Red Ribbon Chases Transcendence in “High” Video

Emma Danner’s new single is a dazed, languid indie rock number about—you guessed it—getting extremely high.
Red Ribbon Chases Transcendence in “High” Video

Emma Danner’s new single is a dazed, languid indie rock number about—you guessed it—getting extremely high.

Words: Matt Wallock

photo by Kelsey Hart

May 11, 2021

Los Angeles-via-Seattle musician Emma Danner, a.k.a. Red Ribbon, is currently gearing up to release her new album, Planet X, having already shared lead singles “Renegade” and “Way.” Today she returns with the album’s third single “High,” and it’s a dazed, languid indie rock number about—you guessed it—getting high. Like, really high.

“I want you / I need you / I breathe you / My darling,” Danner exhales in the track, which features Shahzad Ismaily on drums and Abbey Blackwell on bass. Musically, “High” perfectly straddles the line between scary and sublime, transcendent and obliterating. The final verse fades into a dreamy smoke plume of an outro: “If I follow you / Will I lose my way / Or will I get high?” For Danner, who lost her first love to opioids, these lyrics are meant to allow multiple readings.

“High” also arrives with a trippy, handmade video—co-directed by Danner and Matthew James-Wilson—which finds Danner going on a strange, colorful journey that somehow involves a freaky, Grinch-like alien figure. When I say the video was handmade, I literally mean handmade: it apparently required over 3,000 sheets of paper.

Danner spoke to us about “High,” how her sound has evolved since her 2017 debut Freaks Only, and chasing transcendence through music. Check out the full Q&A and watch Red Ribbon’s new visual below. Planet X arrives June 11 via Danger Collective Records.

What’s the story behind your new single “High”? What prompted you to write it?

One cold, lonely evening I became hella high. I can’t remember if it was weed or if it was having fun or being in love or who knows what! I wrote this song real quick, maybe five minutes. I believe songs have multiple meanings, like parallel universes. I lost my first love to the opioid epidemic. But I can also remember, when we were recording this particular version and listening to playback, Shahzad [Ismaily]’s kid was jumping on the couch saying “higher, higher!” and so I love that meaning too.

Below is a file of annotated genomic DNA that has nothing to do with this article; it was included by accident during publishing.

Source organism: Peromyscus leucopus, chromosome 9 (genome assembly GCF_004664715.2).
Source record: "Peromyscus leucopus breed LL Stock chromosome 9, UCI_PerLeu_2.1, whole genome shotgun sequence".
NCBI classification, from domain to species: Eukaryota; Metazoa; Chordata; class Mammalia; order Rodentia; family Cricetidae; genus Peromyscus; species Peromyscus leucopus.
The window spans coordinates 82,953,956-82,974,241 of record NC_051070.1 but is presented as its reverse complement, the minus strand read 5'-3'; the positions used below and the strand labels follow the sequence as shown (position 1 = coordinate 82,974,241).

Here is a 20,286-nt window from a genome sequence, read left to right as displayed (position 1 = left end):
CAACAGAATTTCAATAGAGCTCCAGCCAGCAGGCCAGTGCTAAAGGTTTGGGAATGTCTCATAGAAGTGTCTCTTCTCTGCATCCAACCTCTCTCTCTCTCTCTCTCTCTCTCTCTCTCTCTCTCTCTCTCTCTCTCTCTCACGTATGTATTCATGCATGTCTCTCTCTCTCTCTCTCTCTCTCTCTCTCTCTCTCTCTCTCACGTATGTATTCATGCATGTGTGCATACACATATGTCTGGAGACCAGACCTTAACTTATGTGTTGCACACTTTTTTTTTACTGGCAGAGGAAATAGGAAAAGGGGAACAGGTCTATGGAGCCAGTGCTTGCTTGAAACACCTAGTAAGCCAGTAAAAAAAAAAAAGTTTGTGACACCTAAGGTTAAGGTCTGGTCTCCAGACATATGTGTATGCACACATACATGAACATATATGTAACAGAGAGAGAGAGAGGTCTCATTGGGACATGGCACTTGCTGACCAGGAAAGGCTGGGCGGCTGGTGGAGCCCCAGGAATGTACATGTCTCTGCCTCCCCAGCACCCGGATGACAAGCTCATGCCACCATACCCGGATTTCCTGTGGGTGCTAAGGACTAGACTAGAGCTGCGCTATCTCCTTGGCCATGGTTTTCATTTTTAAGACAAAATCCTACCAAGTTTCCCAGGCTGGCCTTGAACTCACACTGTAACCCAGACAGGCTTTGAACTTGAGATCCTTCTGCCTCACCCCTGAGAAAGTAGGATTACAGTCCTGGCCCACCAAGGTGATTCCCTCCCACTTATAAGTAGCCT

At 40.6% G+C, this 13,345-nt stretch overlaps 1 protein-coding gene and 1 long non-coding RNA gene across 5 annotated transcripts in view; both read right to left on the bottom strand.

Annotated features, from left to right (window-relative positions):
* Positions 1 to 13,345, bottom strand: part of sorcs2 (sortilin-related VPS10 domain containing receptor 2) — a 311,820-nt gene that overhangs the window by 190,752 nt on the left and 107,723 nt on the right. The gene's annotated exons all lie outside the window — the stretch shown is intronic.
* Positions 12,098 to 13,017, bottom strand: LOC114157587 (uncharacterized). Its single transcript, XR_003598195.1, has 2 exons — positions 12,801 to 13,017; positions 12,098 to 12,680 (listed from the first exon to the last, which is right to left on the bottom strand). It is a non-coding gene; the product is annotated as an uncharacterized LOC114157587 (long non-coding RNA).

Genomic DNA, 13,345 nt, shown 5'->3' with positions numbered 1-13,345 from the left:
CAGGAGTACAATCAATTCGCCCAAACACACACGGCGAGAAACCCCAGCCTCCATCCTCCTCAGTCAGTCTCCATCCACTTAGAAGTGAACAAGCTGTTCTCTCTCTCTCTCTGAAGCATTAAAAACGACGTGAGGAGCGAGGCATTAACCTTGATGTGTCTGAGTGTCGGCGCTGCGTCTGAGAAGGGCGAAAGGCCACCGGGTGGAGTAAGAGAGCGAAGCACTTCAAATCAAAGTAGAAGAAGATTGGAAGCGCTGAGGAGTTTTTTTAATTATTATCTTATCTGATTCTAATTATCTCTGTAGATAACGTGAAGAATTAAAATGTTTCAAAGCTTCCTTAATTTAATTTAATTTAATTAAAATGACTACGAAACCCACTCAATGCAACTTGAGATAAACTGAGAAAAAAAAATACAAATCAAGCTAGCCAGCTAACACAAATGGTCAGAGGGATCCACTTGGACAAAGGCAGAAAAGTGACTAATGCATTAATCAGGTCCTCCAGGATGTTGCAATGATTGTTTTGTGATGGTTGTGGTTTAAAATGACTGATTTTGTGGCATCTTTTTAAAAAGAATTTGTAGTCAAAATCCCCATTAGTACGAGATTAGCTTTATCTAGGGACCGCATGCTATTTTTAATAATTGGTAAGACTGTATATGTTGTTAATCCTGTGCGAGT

What was your and Matthew James-Wilson’s vision for the video?

The entire thing is stacks of paper. I mean every single second is 12.5 sheets of printer paper! So I’m going to do the math right now…we used well over 3,000 pieces of paper. The animation and painting is all done by hand. 

When and where did the songs on Planet X come together?

The majority of these songs were written and performed on North American tours between 2018 and now. These particular recordings were made mostly in Brooklyn, but also in Tornillo and Seattle. 

How has your sound evolved since Freaks Only?

I engineered Freaks Only, so that’s a big change there with the recordings. I was using really low quality, built-in cell phone mics or anything I had access to, which wasn’t much. Planet X is a proper studio record, utilizing beautiful equipment and that sort of thing. I think it can be powerful as a musician to relinquish engineering control to someone who is dedicated to that particular art. As far as live sound, I have just been getting louder and less embarrassed about myself. Prior to Freaks Only, most of my live music experience was limited to busking in the street in San Francisco. 

Does making music ever feel like a type of high for you?

It definitely does. A lot of my life has been about trying to figure out how to catch the dragon. I mean, like, how can I chase the feeling of intoxication without harming myself? You hit the nail on the head with this question, because music is the answer. It is transcendent in both its creation and listening.